This is a story about the curious case of Curecanti National Recreation Area.

Operated by the National Park Service, it stretches between Montrose and Gunnison along three reservoirs, including Blue Mesa Reservoir, which is 20 miles long, has 96 miles of shoreline and is Colorado’s largest body of water. Over the decades, Curecanti’s reservoirs have attracted visitors who enjoy boating, fishing, hiking, camping, bird-watching and other activities.

But here’s the thing: Theoretically, the recreation area, at least as a jurisdiction managed by the Park Service, could disappear tomorrow.

“Theoretically” is an important qualifier here, because it needs to be noted that there is no imminent threat of that happening. Curecanti NRA — named for an 19th-century Ute Indian sub-chief — exists because of a 1965 agreement reached between the Bureau of Reclamation, which operates the reservoirs, and the Park Service, which manages recreation in the area of the reservoirs. And the agreement specifies that it can be terminated only by mutual agreement between those two entities, or due to direction by the Interior Secretary or action by Congress.

None of those things appears to be a remote possibility at this point, but nevertheless, a sense of uncertainty has long hung over Curecanti because Congress has never formally designated it as a Park Service unit and established its boundaries under law.

That makes it almost unique among the Park Service’s more than 400 areas. According to the office of U.S. Sen. Michael Bennet, D-Colo., who is pushing a major Colorado public-lands bill that includes language to formally establish Curecanti and its boundary, only a handful of other Park Service units are in a situation similar to Curecanti’s.

Bruce Noble, who at the end of November retired from the Park Service and in his final official capacity was superintendent of Curecanti NRA and Black Canyon of the Gunnison National Park, said he knows of only one other Park Service area never created by legislation or presidential action. That’s Lake Roosevelt NRA in Washington state, where the lake was created with the completion of the Grand Coulee Dam on the Columbia River.

As for any existential questions Curecanti’s current status may raise, “I think we do consider ourselves to actually exist as a result of the agreement that was signed in 1965, but there is a certain lack of permanency since we’re just under an agreement. That’s what we’re hoping for the legislation to remedy,” Noble said, speaking before his retirement.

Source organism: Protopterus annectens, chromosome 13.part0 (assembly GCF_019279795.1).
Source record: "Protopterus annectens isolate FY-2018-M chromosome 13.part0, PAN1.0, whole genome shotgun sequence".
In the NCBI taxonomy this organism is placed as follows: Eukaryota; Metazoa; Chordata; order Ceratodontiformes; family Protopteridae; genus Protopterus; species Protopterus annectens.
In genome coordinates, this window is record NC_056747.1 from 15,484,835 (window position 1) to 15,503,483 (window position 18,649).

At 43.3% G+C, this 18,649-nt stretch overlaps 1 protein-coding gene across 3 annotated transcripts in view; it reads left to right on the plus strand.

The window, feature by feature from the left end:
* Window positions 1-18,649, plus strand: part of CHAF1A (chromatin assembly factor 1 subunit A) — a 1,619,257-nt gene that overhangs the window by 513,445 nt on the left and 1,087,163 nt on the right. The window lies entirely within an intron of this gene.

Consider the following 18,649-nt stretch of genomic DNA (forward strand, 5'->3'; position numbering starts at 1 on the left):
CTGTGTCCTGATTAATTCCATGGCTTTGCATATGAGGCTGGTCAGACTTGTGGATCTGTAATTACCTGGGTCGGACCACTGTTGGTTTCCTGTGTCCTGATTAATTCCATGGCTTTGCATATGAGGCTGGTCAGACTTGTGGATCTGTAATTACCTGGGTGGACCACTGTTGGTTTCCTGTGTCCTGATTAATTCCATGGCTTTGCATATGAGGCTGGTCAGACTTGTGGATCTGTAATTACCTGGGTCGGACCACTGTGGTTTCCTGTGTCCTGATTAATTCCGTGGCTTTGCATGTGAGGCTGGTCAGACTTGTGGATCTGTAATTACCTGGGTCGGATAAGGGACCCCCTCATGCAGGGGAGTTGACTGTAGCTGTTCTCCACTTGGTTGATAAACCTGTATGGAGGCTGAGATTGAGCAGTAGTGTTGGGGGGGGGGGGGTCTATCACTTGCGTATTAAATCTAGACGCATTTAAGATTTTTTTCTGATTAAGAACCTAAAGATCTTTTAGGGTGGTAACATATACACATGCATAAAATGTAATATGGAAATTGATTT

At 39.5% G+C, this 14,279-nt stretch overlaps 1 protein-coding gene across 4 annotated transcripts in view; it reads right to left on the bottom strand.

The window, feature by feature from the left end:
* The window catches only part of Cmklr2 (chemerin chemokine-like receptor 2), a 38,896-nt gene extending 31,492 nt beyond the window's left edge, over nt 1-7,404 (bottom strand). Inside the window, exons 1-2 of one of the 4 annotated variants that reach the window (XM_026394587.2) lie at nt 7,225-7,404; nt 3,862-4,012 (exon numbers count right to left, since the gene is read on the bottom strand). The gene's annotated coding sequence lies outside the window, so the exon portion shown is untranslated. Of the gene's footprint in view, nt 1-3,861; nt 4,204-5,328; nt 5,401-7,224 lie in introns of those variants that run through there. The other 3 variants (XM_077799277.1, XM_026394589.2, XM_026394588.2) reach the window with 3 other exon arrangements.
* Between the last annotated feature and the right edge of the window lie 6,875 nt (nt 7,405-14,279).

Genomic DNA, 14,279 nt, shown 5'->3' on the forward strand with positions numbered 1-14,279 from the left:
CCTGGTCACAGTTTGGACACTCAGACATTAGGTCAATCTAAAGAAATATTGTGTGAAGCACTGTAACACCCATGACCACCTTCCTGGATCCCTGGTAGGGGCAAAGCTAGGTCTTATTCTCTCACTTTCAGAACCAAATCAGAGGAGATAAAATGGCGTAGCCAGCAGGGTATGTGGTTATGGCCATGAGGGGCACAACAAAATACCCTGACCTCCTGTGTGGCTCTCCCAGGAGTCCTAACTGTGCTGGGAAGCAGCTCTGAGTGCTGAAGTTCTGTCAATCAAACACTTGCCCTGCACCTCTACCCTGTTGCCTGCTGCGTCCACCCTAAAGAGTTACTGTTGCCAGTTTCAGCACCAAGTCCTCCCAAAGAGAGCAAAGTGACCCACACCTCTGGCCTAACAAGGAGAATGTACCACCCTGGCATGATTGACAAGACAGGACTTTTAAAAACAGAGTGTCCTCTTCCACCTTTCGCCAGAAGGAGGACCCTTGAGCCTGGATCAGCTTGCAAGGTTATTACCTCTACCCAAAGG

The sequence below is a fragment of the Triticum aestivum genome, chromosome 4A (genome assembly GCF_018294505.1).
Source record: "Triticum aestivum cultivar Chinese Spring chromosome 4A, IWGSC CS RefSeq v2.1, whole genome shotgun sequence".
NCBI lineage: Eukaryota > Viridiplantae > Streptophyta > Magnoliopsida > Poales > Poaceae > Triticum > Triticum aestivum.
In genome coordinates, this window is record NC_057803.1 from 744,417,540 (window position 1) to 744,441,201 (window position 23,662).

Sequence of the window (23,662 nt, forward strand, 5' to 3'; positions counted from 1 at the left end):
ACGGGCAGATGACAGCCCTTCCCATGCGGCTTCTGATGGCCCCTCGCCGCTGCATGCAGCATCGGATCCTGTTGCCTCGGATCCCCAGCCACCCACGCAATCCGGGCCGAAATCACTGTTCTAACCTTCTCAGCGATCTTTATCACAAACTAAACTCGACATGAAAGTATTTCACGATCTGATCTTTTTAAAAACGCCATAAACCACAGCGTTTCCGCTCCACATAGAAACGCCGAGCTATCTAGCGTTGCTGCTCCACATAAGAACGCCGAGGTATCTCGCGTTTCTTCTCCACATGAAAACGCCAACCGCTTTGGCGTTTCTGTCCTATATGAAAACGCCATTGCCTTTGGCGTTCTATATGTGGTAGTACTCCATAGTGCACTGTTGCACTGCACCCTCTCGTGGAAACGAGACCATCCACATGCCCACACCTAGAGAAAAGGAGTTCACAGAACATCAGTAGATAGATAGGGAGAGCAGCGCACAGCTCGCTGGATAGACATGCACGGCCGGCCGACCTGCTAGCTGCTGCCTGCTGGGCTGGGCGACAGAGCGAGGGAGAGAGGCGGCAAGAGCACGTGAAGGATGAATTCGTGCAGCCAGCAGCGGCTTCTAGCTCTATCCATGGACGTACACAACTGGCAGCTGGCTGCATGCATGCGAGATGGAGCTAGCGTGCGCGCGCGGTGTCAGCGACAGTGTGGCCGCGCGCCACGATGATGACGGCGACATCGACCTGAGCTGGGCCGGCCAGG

The legislation Noble spoke of is Bennet’s Colorado Outdoor Recreation and Economy, or CORE, Act. It’s sponsored by U.S. Rep. Joe Neguse, D-Colo., in the House of Representatives, which recently approved it.

The CORE public lands bill covers some 400,000 acres in the state, stretching from the San Juan Mountains in southwest Colorado to the Continental Divide in the White River National Forest. It would create about 73,000 acres of wilderness, would designate nearly 80,000 acres as new recreation and conservation management areas, and in the Thompson Divide area southwest of Glenwood Springs would withdraw some 200,000 acres from future mineral leasing.

The Curecanti designation issue that CORE also would address is something that has gotten less attention than some of the higher-profile and, in some cases, more controversial parts of the CORE bill. Additionally, CORE seeks to deal with an ongoing fishing-access issue associated with the creation of the reservoirs at Curecanti.

Noble said the 1965 agreement anticipated eventual legislation formally designating Curecanti and its boundaries, but also anticipated the possibility the agreement could be terminated.

“We’ve been waiting 54 years to get this sense of permanence and that’s where the legislation would be really helpful,” Noble said.

The 1965 agreement coincided with the completion of Blue Mesa Dam. The Morrow Point Dam downstream of Blue Mesa was completed in 1967, and work finished on the Crystal Dam, below Morrow Point, in 1976. They make up what’s known as the Wayne N. Aspinall Storage Unit, for the Colorado congressman instrumental in getting them built, and provide water storage for Upper Colorado River Basin states.

DECADESLONG LEGISLATIVE BIDSNoble said efforts have been going on for 20 years to get the congressional designation of Curecanti to happen.

Sandy Snell-Dobert, Park Service spokesperson for Curecanti and Black Canyon, said the Curecanti language has been attached to at least three bills that she knows of.

“It’s gone back and forth for years and years and years and it just never seems to pass muster for whatever reason,” she said.

She said the language usually has been attached to a bill with aspects more controversial than its Curecanti portion.